• Crucial steps were taken to drive down emissions beyond the energy sector and carbon:

We can’t prevent dangerous climate change without protecting the world’s natural carbon sinks, notably the world’s carbon-absorbing forests, nor can we do so unless other greenhouse gases such as methane (25 times more powerful as a heat-trapping gas than CO2) are reduced too.

In Glasgow, 130 countries signed the Glasgow leaders’ declaration on forests and land use, committing to halt and reverse forest loss and land degradation by 2030. To many people’s surprise, the signatories included deforestation hotspots like Brazil and the Congo, and came with nearly US$20 billion to support work to protect, restore and sustainably manage forests from 12 countries between 2021-2025.

On methane, 109 countries representing nearly half the global methane emissions and 70 percent of global GDP signed a pledge to cut their methane emissions by 30 percent over 2020-30, using the best available inventory methodologies to quantify emissions. Although signatories still need to spell out their individual targets and policies to achieve this goal, it could represent a game-changer for a long-ignored greenhouse gas.

We need to keep [this] momentum going now to fix the problems that were left unresolved in Glasgow. In particular, pressure needs to be increased on governments that did not toughen their NDCs, using the ratchet agreed in the Glasgow Climate Pact (another surprising outcome of COP26), requiring governments to strengthen their 2030 targets to align with the Paris temperature goal by the end of 2022.

To do that, governments need to be bolder in linking progress on issues like trade and security to action on climate, campaign groups need to keep up the pressure on developing and developed countries that need to do more, and the media needs to keep the spotlight on climate change turned on.

Developed countries also need to do better on climate finance by the time they meet at COP27 in Egypt. They need to honour their commitments on US$100 billion and double the finance provided for adaptation, as requested in the Glasgow Climate Pact.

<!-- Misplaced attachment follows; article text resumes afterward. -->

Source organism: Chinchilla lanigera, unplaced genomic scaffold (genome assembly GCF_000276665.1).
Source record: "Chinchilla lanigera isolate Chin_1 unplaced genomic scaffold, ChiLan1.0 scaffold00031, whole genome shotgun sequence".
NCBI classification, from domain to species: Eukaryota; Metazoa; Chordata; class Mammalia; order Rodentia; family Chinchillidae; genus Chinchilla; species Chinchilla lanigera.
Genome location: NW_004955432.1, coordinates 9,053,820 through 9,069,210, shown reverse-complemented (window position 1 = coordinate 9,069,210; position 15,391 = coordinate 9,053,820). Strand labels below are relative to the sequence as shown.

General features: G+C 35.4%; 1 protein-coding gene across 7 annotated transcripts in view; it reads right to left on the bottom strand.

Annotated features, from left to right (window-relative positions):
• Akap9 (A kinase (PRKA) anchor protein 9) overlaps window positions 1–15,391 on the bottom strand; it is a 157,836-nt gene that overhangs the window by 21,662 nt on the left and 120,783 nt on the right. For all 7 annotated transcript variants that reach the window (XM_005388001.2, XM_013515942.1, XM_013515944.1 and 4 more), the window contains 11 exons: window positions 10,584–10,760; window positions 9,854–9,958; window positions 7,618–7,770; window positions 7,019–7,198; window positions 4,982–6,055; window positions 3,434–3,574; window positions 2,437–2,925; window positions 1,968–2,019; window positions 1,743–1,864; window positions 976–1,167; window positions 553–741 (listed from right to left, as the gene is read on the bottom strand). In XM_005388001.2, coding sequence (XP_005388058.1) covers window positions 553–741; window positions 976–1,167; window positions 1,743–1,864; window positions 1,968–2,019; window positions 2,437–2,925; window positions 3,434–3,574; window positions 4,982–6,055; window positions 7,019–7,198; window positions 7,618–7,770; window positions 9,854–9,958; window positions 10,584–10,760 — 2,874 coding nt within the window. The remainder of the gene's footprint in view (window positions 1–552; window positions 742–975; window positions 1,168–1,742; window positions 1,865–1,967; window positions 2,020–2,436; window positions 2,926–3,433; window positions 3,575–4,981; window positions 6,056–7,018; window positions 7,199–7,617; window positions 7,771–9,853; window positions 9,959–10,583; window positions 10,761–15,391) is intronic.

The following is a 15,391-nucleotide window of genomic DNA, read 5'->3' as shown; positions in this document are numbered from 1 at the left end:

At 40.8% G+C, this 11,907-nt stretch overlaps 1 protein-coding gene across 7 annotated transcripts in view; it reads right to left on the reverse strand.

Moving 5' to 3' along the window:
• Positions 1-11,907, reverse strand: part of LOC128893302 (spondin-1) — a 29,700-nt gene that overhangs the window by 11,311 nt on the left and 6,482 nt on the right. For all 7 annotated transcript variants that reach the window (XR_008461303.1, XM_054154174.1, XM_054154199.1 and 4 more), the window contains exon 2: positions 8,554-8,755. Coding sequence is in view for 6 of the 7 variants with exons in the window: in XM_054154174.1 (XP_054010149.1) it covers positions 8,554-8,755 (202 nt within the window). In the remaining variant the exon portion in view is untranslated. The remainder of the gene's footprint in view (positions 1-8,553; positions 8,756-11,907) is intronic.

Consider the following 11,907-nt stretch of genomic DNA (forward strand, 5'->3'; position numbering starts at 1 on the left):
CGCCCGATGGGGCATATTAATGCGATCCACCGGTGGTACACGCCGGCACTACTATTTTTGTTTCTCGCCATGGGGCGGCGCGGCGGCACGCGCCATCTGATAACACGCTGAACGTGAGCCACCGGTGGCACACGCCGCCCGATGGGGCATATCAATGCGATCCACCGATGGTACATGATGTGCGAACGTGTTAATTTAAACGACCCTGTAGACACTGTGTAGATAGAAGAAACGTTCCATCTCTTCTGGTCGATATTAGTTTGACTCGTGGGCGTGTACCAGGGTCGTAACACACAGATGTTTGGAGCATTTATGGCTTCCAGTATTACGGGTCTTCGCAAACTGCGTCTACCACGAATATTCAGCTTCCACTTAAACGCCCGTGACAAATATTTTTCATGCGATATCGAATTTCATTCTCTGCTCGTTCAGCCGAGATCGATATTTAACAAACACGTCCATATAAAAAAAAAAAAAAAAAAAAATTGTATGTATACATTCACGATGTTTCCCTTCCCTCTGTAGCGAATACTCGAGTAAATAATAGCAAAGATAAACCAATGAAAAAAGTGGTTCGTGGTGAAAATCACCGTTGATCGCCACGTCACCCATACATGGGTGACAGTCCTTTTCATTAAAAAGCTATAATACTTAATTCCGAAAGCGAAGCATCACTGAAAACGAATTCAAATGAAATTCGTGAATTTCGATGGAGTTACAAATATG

They must also take seriously the dialogue created at this COP to develop and operationalize a new ‘Loss and Damage’ mechanism to compensate developing countries for climate impacts, as well as take meaningful steps to help ensure a just and inclusive transition for those communities most affected by the transition away from fossil fuels. This is vital to build trust and facilitate further ambition from key emerging economies.

Lastly, we will all need to be more vigilant in exposing greenwashing and, above all, keep up the pressure on governments and corporates to turn their pledges and promises into action. The mantra needs to be ‘implement, implement, implement'. If we can do that, Glasgow will be remembered as a turning point in humanity’s journey to address climate change and not just a beautiful city on the Clyde.

Prior to joining the Carbon Trust advisory and standards-setting service in 2010, Retallack oversaw the Institute for Public Policy Research’s climate change team and led the Secretariat for the International Climate Change Taskforce, which provided evidence-based advice on addressing climate change at the international level for the UK’s G8 Presidency.